• Be aware that both door positioning and HVAC duct layout can impact the privacy performance of walls. A direct duct run through rooms can reduce privacy and increase distractions in healthcare settings.
  • Understand that the most effective way to achieve wall performance is to penetrate the ceiling membrane.29 Further improvement is obtained when the partition is non demising, meaning it is continuous from floor to underside of the next floor’s structural deck or concrete slab. In cases where the wall is demising or terminates at the ceiling plane additional detailing may be required.
  • Recognize that doors can have a tremendous negative impact on the acoustical performance of a wall.


Wall Surfaces

Specify fabric-wrapped wall panels in non-clinical areas of a hospital where regular cleaning is not required, as they are from common activities in healthcare environments, especially in large areas where noise tends to build up more effective and less costly than panels that are encapsulated in film.

  • Install sound-absorbing wall materials perpendicular to each other to reduce flutter echoes in spaces where they may cause problems (e.g., conference rooms).
  • Specify surface-mounted, one-inch thick wall panels or other sound-absorbing wall materials with an NRC of 0.70 or more to effectively absorb noise


It is possible to reduce impact noise generated by footfalls and rolling carts by specifying appropriate flooring materials and finishes. Consider the following when specifying flooring in healthcare environments:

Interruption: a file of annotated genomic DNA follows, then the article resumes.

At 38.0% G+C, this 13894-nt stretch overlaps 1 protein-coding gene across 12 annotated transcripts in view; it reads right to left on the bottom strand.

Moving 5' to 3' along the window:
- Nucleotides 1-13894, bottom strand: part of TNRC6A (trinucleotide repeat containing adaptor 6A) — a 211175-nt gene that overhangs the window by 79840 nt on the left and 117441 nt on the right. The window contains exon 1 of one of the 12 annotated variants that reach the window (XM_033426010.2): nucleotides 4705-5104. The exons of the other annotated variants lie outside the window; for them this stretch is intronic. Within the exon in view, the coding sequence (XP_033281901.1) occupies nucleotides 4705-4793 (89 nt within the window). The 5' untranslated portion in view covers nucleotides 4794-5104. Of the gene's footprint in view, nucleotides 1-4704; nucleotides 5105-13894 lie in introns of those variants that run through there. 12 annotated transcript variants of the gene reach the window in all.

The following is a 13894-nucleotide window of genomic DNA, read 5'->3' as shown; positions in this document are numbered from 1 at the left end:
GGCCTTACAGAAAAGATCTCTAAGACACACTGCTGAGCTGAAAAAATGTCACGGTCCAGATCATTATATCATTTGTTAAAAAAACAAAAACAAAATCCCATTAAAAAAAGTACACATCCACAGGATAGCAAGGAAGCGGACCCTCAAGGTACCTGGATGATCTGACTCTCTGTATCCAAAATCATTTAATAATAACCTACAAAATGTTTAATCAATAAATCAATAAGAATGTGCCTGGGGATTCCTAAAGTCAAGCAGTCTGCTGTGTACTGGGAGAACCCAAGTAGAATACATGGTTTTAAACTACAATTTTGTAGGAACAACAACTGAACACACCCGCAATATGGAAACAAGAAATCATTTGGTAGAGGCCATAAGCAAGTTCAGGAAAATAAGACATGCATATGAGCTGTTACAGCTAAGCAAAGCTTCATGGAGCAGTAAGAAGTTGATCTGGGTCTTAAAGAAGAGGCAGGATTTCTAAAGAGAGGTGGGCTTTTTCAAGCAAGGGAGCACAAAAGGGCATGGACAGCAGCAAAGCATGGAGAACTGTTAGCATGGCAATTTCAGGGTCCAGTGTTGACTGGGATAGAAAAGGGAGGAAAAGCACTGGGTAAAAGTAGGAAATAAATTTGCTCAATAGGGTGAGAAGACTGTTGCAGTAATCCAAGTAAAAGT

• Specify carpet to effectively reduce impact noise (e.g., foot traffic, carts) in healthcare environments. However, understand that it typically provides an NRC of around 0.20 to 0.30 and should be considered one element of several to provide sound absorption.
  • Understand that specifying carpeting in corridors may potentially create problems related to efficient movement of computer carts and cleanability. Consider placing computers in each patient room to eliminate the need for carts. Specify carpet tiles, so they can be easily removed and cleaned when needed.
  • Be aware that of the most common floor surfaces in hospitals, some (e.g., rubber) create less impact noise than others (e.g., vinyl composition tile installed directly on concrete or terrazzo).
  • Minimize the use of floor discontinuities (e.g., expansion breaks and transitions) to reduce vibrations caused by rolling equipment over them.

Hospital2Mechanical Equipment

Mechanical equipment noise enters spaces through interior partitions and the façade of the building, through ventilation ducts, and as a result of vibration from mechanical equipment. Mitigating the impact of each requires specific design solutions. To address noise issues related to mechanical systems, consult HVAC engineers and consider the following: